Stop Sales of Gray Eagle fighter drones to Ukraine, Kiev Now Wants F-15 and F-16 Fighter Jets

Stop Sales of Gray Eagle fighter drones to Ukraine, Kiev Now Wants F-15 and F-16 Fighter Jets
Kiev Now Wants F-15 and F-16 Fighter Jets

Kiev - When Washington reportedly stopped selling Gray Eagle fighter drones to Ukraine, military officials in Kiev are now asking for fighter jets like the F-15 and F-16 instead.

According to Ukrainian officials, the fighter jet has a better chance against Russian air defenses. Ukraine is not Afghanistan and expensive drones will be shot down,” one pilot told Foreign Policy this week.

Retired American officers and experts such as Moscow-born Max Boot have vehemently advocated sending the Gray Eagles to Ukraine. According to Boot, the drones are a potential "game changer" in conflict.

However, the White House has postponed plans to send four such drones to Kiev, Reuters reported last week. The US fears the drone could fall into Russian hands. Read also: Ramzan Kadyrov Claims His Troops Surround Ukrainian Troops at Zolote While Ukrainian generals want to get their hands on drones, pilots prefer US fighter-bombers, according to Foreign Policy.

"We don't recommend Gray Eagles," a pilot called "Moonfish" told the outlet. He added, “It is very dangerous to use such expensive drones in our case, because of the enemy's air defenses. It's not Afghanistan here."

The MQ-1C Gray Eagle is the latest in General Atomics' line of drones used during the US "war on terror," from Afghanistan and Iraq to Somalia and Yemen.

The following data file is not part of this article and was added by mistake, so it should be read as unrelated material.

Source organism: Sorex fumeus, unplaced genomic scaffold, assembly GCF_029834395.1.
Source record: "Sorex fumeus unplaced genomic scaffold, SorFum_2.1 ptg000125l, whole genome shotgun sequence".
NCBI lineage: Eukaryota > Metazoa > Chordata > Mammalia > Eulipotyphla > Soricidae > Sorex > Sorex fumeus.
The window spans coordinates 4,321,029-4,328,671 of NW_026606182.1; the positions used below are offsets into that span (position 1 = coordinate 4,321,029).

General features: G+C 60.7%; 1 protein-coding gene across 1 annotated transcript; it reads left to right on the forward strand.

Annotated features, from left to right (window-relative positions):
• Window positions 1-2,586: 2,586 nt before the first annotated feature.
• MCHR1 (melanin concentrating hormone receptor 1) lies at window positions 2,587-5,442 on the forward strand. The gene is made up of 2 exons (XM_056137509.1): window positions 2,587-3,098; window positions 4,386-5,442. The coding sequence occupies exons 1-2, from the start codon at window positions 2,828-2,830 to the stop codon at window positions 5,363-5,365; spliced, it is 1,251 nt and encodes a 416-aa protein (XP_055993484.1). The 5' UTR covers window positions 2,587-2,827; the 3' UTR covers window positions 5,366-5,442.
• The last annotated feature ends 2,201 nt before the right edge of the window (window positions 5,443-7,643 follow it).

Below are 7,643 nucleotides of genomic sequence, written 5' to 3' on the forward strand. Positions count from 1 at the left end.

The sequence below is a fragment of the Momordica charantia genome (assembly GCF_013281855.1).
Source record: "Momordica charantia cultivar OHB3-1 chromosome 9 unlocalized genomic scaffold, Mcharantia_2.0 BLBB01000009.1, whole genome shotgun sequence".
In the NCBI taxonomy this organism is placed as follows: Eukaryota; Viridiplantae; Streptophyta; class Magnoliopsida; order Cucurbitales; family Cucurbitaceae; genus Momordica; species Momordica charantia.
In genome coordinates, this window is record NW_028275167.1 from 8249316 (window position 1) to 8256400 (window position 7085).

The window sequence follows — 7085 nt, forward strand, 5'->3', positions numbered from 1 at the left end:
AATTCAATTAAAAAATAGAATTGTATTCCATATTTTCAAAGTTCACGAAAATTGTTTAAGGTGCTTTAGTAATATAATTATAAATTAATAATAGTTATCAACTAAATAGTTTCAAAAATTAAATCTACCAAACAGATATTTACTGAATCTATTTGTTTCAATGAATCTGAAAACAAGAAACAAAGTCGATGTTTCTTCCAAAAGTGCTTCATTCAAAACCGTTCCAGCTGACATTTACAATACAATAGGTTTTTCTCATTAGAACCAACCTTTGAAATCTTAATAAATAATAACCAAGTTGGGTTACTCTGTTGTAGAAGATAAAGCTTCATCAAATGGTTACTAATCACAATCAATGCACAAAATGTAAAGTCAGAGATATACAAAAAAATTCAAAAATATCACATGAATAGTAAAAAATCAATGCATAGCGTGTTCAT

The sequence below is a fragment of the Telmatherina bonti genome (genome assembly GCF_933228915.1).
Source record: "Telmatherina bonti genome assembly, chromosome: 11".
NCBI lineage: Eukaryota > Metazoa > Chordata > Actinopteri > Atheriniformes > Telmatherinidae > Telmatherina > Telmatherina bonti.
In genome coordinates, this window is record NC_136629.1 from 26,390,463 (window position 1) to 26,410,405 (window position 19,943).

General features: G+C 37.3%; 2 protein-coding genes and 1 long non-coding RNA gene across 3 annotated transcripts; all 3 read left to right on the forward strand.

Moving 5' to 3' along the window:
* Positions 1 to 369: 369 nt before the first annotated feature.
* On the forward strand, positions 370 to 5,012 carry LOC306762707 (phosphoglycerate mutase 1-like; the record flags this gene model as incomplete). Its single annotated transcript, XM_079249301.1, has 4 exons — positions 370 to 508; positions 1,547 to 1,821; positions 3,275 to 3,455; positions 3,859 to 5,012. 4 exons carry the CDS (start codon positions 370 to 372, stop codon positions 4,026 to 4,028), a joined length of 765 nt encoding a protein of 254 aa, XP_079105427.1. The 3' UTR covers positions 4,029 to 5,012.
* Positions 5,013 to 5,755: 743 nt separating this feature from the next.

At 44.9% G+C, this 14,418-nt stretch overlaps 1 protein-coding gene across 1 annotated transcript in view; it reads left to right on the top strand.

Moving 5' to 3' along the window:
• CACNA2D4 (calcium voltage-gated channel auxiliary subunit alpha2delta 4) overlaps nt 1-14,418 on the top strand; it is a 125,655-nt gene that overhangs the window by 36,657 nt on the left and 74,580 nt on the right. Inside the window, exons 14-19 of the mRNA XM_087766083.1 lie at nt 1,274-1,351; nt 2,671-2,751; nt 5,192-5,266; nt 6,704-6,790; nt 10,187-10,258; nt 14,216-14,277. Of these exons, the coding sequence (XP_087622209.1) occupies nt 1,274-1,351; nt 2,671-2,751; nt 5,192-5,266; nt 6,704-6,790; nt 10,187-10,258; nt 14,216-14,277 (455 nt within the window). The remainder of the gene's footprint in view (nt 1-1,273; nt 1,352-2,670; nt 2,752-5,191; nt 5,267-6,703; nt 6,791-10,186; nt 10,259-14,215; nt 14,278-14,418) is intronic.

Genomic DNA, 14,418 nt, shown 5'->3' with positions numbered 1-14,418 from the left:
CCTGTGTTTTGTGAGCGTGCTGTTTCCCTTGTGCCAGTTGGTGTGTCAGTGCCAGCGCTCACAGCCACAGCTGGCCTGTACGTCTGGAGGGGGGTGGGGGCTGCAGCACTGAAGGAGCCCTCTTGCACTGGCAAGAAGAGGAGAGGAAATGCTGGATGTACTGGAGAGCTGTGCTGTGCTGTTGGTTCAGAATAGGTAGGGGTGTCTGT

The drones are armed with Hellfire missiles, which have a range of about eight kilometers, shorter than the Switchblade or Phoenix Ghost suicide drones the US has sent to Ukraine. "This could be useful on the front lines," said another fighter pilot, nicknamed "Jus". However, he added, the Gray Eagles probably wouldn't last more than a mission or two. Each drone costs $10 million.

Ukraine has made a big deal by having Turkey's Bayraktar TB2 attack drone in its arsenal. TB2 costs around $2 million or more. Moonfish claims the TB2 was "very useful and important" in the early days of the conflict, but is "virtually useless" now that Russian forces have beefed up their air defenses.

The pilot told Foreign Policy that, “Ukraine is now restricting the use of the Bayraktar to special operations and rare strike missions.” Russia's war correspondent, said it was because most of the drones had been shot down by Moscow forces. “We have more pilots than jets now,” Moonfish said, suggesting he and his colleagues should be trained on “advanced” US fighter jets such as the F-15 and F-16, which would be more defensive against the Russian S-400.

Both types first appeared in the 1970s. They have been repeatedly upgraded since then, and the latest versions are considered by Western experts to be on par with Russia's Su-35 and MiG-35 jets, and slightly ahead of the Ukrainian Su-27 and Mig-29 fighters that were in service at the start of the conflict. However, there is no indication the US has reserves, or that there is political will in Washington to send the fighter jets to Ukraine.

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